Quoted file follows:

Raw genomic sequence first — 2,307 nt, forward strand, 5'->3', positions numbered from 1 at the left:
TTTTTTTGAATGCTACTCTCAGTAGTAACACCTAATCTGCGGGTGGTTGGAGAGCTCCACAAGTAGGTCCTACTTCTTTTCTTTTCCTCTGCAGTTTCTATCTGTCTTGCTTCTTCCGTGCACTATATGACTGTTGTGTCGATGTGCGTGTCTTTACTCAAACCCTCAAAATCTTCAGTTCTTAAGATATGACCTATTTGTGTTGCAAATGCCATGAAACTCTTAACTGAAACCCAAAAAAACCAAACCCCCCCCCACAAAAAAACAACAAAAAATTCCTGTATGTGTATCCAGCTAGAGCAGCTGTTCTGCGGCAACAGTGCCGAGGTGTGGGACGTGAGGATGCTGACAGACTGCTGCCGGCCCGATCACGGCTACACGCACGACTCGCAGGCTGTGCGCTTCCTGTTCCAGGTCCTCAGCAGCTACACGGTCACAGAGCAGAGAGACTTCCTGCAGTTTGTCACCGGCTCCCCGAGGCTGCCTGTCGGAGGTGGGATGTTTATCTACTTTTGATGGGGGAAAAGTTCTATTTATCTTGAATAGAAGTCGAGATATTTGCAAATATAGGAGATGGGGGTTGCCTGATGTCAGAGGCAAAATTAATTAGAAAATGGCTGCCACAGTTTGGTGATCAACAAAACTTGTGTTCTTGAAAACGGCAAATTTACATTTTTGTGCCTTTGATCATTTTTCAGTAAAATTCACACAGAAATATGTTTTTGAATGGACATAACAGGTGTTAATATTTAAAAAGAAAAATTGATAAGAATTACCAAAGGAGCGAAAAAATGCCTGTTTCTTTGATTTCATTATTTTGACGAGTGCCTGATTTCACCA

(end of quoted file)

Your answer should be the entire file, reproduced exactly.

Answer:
Raw genomic sequence first — 2,307 nt, forward strand, 5'->3', positions numbered from 1 at the left:
TTTTTTTGAATGCTACTCTCAGTAGTAACACCTAATCTGCGGGTGGTTGGAGAGCTCCACAAGTAGGTCCTACTTCTTTTCTTTTCCTCTGCAGTTTCTATCTGTCTTGCTTCTTCCGTGCACTATATGACTGTTGTGTCGATGTGCGTGTCTTTACTCAAACCCTCAAAATCTTCAGTTCTTAAGATATGACCTATTTGTGTTGCAAATGCCATGAAACTCTTAACTGAAACCCAAAAAAACCAAACCCCCCCCCACAAAAAAACAACAAAAAATTCCTGTATGTGTATCCAGCTAGAGCAGCTGTTCTGCGGCAACAGTGCCGAGGTGTGGGACGTGAGGATGCTGACAGACTGCTGCCGGCCCGATCACGGCTACACGCACGACTCGCAGGCTGTGCGCTTCCTGTTCCAGGTCCTCAGCAGCTACACGGTCACAGAGCAGAGAGACTTCCTGCAGTTTGTCACCGGCTCCCCGAGGCTGCCTGTCGGAGGTGGGATGTTTATCTACTTTTGATGGGGGAAAAGTTCTATTTATCTTGAATAGAAGTCGAGATATTTGCAAATATAGGAGATGGGGGTTGCCTGATGTCAGAGGCAAAATTAATTAGAAAATGGCTGCCACAGTTTGGTGATCAACAAAACTTGTGTTCTTGAAAACGGCAAATTTACATTTTTGTGCCTTTGATCATTTTTCAGTAAAATTCACACAGAAATATGTTTTTGAATGGACATAACAGGTGTTAATATTTAAAAAGAAAAATTGATAAGAATTACCAAAGGAGCGAAAAAATGCCTGTTTCTTTGATTTCATTATTTTGACGAGTGCCTGATTTCACCA